February 27, 2007
Ever heard of phishing? It’s the process whereby someone tries to lure you into divulging personal details, (username, password, account details etc), usually by sending you a mail that appears to come from your bank explaining that their servers are to be upgraded, and asking you to follow the link and re-enter all your details.
Well, last week a major pharming attack hit users of 65 banks in the US, Europe and Australia. Pharming is kind of a step up from phishing, because you don’t need to click on a link in an email. Basically what it does is recognise when you wype in the url for your banks site, and redirect those requests a duplicate site. In last weeks case, all the information keyed in by users was subsequently forwarded to the banks in question, which of course makes the problem harder to detect. But by the time the banks received the information entered it had already been captured by the guys behind the scam.
According to Yahoo news, target institutions included Bank of Scotland, Barclays Bank, eBay, Paypal, Discover Card & American Express.
The whole thing seems to have been launched through a trojan known as Burglar.A, which in turn downloaded a number of other Trojans. Keylog.LN, which captures keystrokes and looks for user login details, Banker.CLJ which carries out the pharming scam, FileStealer, which installs a web-server on the PC giving the authors remote control of the server, and Sters.P, designed to prevent users and programs from contacting their websites for security updates.
So overall this was a really nasty little piece of code. The Internet is a fabulous place, but to quote Hill Street Blues….Let’s be careful out there!
February 26, 2007
Last week I was explaining to a client about how hackers operate, and they simply didn’t believe that anyone would want to hack into their systems. After all, they’re a micro-business operating in the south-east of Ireland. In global terms they are a complete non-entity.
One of the great things about the internet is that you don’t have to be a multi-national corporation to have a multi-national presence. A single PC in the kitchen can provide services to companies all over the world. And that’s what makes every PC a target for hackers. The Washinton Post reported on this last week:
“Last month, a number of anti-spam Web sites came under a sustained distributed denial of service (DDoS) attack, an electronic assault during which the attackers use thousands of compromised personal computers to overwhelm a target with so much bogus traffic that the PCs can’t accommodate legitimate visitors.
The attacks were made possible by tens of thousands – perhaps millions – of computers infected by the recent e-mail virus known as the Storm worm.”
This is just one example but it explains how important it is for every PC to be properly protected. The Storm worm is now particularly ingenious in the way it works. It hit the internet at a time when they’re were particularly bad storms raging across Europe, which helped it spread, but it can be blocked by most commercial security products.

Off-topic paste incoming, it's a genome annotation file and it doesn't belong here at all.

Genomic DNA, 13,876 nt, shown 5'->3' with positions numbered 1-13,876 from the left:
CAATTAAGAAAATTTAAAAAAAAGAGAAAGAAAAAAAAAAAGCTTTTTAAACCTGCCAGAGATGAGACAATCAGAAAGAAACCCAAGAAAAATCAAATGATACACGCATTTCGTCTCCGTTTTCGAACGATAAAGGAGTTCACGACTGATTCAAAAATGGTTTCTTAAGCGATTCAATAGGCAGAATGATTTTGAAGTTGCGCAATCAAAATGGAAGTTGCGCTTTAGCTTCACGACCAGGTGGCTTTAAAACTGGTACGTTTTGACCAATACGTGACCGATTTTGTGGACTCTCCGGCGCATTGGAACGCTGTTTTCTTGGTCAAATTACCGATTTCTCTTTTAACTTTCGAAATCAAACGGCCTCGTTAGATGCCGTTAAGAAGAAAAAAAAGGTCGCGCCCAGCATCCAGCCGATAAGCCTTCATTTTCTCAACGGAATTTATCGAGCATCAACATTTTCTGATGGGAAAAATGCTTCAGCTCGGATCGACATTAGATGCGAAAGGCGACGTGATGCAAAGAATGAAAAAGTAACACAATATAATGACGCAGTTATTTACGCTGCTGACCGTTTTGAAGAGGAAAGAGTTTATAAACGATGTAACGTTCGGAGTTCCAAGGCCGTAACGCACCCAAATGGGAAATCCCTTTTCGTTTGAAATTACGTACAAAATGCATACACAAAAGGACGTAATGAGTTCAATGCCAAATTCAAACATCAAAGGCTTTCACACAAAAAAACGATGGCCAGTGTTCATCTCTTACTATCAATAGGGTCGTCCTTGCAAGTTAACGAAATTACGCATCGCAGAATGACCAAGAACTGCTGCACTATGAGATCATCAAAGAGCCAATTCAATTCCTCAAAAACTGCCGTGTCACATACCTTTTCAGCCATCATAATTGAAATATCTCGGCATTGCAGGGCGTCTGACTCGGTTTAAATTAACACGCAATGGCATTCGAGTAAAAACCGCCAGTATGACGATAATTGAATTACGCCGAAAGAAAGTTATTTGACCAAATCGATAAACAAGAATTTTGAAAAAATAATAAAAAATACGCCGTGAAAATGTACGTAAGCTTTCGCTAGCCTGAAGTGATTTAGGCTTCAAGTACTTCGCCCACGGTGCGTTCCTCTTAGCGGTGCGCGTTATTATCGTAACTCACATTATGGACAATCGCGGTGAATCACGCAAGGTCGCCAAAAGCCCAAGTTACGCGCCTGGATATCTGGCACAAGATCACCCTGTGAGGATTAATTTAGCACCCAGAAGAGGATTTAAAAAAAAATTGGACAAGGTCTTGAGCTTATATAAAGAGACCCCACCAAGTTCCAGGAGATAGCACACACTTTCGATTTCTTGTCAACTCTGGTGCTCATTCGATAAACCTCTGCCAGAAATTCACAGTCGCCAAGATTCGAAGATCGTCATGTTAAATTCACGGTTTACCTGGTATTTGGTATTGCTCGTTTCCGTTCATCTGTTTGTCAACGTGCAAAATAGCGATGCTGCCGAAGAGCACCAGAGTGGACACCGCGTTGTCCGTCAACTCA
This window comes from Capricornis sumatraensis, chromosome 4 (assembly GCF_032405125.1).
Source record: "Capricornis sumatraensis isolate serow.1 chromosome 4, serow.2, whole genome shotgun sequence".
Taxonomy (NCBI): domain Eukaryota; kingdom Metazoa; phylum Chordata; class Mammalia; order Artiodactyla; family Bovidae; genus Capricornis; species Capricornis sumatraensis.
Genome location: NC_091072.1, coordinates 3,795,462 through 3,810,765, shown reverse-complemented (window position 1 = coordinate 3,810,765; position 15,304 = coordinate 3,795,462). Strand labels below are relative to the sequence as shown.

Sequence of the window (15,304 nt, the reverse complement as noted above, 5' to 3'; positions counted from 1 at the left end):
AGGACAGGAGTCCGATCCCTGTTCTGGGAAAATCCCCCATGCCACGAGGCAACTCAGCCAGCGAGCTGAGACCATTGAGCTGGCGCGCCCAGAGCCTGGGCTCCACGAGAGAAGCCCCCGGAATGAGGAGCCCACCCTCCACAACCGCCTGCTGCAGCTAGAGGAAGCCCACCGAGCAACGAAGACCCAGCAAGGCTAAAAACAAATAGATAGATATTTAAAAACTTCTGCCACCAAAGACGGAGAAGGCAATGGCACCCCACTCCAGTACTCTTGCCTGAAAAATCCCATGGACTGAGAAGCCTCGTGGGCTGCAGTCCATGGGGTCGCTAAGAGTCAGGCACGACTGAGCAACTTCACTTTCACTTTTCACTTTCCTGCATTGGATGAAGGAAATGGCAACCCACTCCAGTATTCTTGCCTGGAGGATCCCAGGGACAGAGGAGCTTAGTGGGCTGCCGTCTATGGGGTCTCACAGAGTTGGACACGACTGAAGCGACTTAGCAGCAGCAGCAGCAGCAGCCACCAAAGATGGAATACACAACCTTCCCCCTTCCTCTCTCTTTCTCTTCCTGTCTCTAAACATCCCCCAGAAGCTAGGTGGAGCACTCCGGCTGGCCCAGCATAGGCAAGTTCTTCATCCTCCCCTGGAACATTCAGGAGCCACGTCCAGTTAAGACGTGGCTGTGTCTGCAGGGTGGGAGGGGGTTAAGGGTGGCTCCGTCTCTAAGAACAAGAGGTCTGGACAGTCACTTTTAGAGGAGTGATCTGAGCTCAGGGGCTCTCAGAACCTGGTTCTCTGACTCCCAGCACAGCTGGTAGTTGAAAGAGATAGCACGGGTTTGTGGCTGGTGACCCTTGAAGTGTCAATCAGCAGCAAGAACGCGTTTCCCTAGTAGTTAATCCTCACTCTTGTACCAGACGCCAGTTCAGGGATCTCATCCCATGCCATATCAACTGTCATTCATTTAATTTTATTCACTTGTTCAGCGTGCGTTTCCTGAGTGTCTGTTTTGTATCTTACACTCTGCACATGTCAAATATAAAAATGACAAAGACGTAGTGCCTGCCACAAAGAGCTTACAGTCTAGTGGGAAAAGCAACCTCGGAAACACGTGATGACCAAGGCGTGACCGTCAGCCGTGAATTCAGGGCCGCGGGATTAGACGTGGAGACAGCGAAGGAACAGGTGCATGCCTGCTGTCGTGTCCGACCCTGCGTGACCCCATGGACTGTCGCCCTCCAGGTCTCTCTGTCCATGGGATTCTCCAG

The problem here is that people will go out and spend €1000 on a PC, and then be reluctant to spend €30 or €40 on a decent internet security product. Even the free products like avast and avg provide good levels of protection. I don’t believe that people are that stingy, so surely the problem is a lack of awareness.
February 15, 2007
I’m still fairly new to the whole blogging thing, and one of the things I’ve read since I started this was that the blog title should be simple and relevant to the content.
This blog is all about making computer security simple and accessible to non-technical computer users. But it just occurred to me that it may seem like I’m saying that computer security is a simple area. That’s not the case at all. In fact there are layers and layers of complexity and specific areas of expertise within the overall “computer security” field.
The idea that you will make your computer or your network completely secure is nothing more than a pipedream. Sadly, there’s no such thing as Total Computer Security. What you can do though is implement security measures that provide an optimal level of protection. This idea of “Optimal Security” is discussed in more detail on my secureyourbusinessnow.com site, (see the blogroll), but basically it means looking at what you are trying to protect, the threats you are trying to protect from, and then deciding on the best security solutions for your needs.
So the optimal security level will vary from one company or even 1 PC to the next. If you have a PC used for your accounts, payroll, client details, etc, it is more critical than a PC used for web-browsing. That doesn’t mean you don’t implement security in some cases. There is a base level of security that should always be in place on any PC, (and unfortunately often isn’t!!!).
What it means though is that you don’t need to be a technical guru to protect your computers to a level where they are relatively safe from attack. In economic terms, you reach the point of diminishing marginal returns, where spending more money, time or effort will not give you sufficient return to make it worthwhile. It’s up to you to decide where that point is, and you do that by understanding your needs, the threats, and the solutions.
All of which doesn’t have to be that difficult, once you remove the hype and jargon, and focus more on SECURITY and less on COMPUTER.
Clear as mud??? Let me know